1 comment:

Andrew Oh-Willeke said...


"The simplest case is only one flavor of neutrino interacting with itself via the neutral
current. Since vector exchange produces repulsion among like particles, we intuitively expect
the ν−ν channel to be repulsive in this case. This is borne out by our explicit computation,
which we now describe. . . . if we confine ourselves to neutrinos alone, and to the dynamics of the standard model, we find no possibility of neutrino pairing. Among the ways to avoid this conclusion are

(a) extend the dynamics beyond the standard model (we shall discuss this possibility
in the conclusions);

(b) enlarge the dynamics to include the charged leptons (and possibly also the quarks). We have performed an analysis in which we consider not only neutrinos themselves but also electrons circulating in the loop. This generates an additional term in 􀀀eff , and hence an additional contribution to the gap equation for the neutrino condensate.
It does not, however, alter the result that there is no solution to the gap equation;

(c) Finally, we can consider condensates that are composed not of neutrinos alone, but that pair
neutrinos with charged leptons. Of course, since these condensates would be charged, their
phenomenological consequences would be much more drastic than those of purely neutrino
condensates. . . . Phenomenologically, therefore, it is unlikely that this type of condensate could occur, except maybe in the early universe when larger background densities of both electrons and neutrinos were present. . . .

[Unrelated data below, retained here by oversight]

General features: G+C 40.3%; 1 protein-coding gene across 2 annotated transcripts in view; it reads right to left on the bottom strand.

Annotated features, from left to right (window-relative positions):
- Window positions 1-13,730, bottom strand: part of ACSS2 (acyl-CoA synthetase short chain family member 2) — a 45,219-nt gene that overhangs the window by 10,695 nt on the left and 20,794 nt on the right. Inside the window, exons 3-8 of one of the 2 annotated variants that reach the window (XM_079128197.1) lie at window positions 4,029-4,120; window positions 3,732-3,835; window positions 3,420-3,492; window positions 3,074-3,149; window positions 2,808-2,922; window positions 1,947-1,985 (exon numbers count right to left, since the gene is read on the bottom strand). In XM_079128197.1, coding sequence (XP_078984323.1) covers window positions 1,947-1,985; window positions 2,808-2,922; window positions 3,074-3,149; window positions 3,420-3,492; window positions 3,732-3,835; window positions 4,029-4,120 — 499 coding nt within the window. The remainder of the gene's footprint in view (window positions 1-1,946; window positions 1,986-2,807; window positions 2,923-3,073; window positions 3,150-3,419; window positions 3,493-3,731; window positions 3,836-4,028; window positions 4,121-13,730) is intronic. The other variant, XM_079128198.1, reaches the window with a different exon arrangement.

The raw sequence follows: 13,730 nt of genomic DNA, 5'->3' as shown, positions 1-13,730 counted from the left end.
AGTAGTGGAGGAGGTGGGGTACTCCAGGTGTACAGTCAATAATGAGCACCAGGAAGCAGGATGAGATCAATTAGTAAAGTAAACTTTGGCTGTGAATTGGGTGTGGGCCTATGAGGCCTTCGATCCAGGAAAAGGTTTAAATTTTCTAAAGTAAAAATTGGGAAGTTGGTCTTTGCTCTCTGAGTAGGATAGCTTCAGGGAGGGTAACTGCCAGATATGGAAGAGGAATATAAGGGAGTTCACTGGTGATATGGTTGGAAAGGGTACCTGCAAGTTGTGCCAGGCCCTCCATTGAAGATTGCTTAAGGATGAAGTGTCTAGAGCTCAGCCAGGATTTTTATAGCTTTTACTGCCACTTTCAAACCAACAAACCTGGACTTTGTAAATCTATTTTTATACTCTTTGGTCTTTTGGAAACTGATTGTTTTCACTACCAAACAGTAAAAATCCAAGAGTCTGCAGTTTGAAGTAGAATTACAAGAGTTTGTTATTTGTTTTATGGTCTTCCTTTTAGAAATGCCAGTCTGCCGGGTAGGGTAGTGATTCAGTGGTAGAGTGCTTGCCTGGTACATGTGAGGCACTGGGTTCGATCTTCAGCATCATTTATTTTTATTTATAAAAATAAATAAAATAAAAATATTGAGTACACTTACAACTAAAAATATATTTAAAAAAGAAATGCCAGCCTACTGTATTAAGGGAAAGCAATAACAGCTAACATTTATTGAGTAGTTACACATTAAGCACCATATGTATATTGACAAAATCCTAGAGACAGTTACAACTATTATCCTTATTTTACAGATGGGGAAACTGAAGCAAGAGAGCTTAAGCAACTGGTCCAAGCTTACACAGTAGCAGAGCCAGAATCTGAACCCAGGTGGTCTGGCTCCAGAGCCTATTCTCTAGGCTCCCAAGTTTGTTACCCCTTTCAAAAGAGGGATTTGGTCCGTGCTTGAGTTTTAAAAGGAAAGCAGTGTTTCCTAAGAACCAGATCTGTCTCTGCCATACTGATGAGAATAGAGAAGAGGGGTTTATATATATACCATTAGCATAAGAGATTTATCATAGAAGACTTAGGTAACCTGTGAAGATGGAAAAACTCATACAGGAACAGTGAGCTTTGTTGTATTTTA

One is led, therefore, to suggest the existence
of a new interaction, acting only on neutrinos, for which the effective G2 would have a scale
of approximately 1 eV instead of the 200 GeV characteristic of GF . An interaction of the
same form as eqs. (1) or (2) would serve nicely, provided only we change the sign, thereby
generating an attractive channel. The condensate would then produce Majorana neutrino
masses of the form m ∼ = G2hννi, and possibly a contribution to the cosmological constant ∼ G2 | hννi |2. Since both G and the fermi momentum pF are of order 1 eV, one
obtains neutrino masses and a cosmological constant that are likewise of this order.
Furthermore, if we generalize our earlier analysis and allow the chemical potentials for
the different neutrino species to vary, the condensates could depend non-trivially on flavor,
perhaps leading to an interesting spectrum of neutrino masses and mixings.

Our conclusions can be enumerated as follows:
(i) There is no attractive channel in the purely neutrino sector of the standard model;
(ii) The addition of charged leptons leads to attraction in the flavor off-diagonal channels,
but a pairing instability occurs only if the Fermi momenta of the neutrino and the charged
leptons are equal;
(iii) In the case of neutrino-charged lepton pairing, there may also be the possibility of
condensation in a Lorentz non-invariant channel. We have not looked at this in detail;
(iv) If a new interaction exists among neutrinos with characteristic scale 1 eV, neutrino
condensates could form with the right size to generate an interesting spectrum of masses
and mixings, as well as an appropriate contribution to the cosmological constant. This
possibility is currently under active investigation."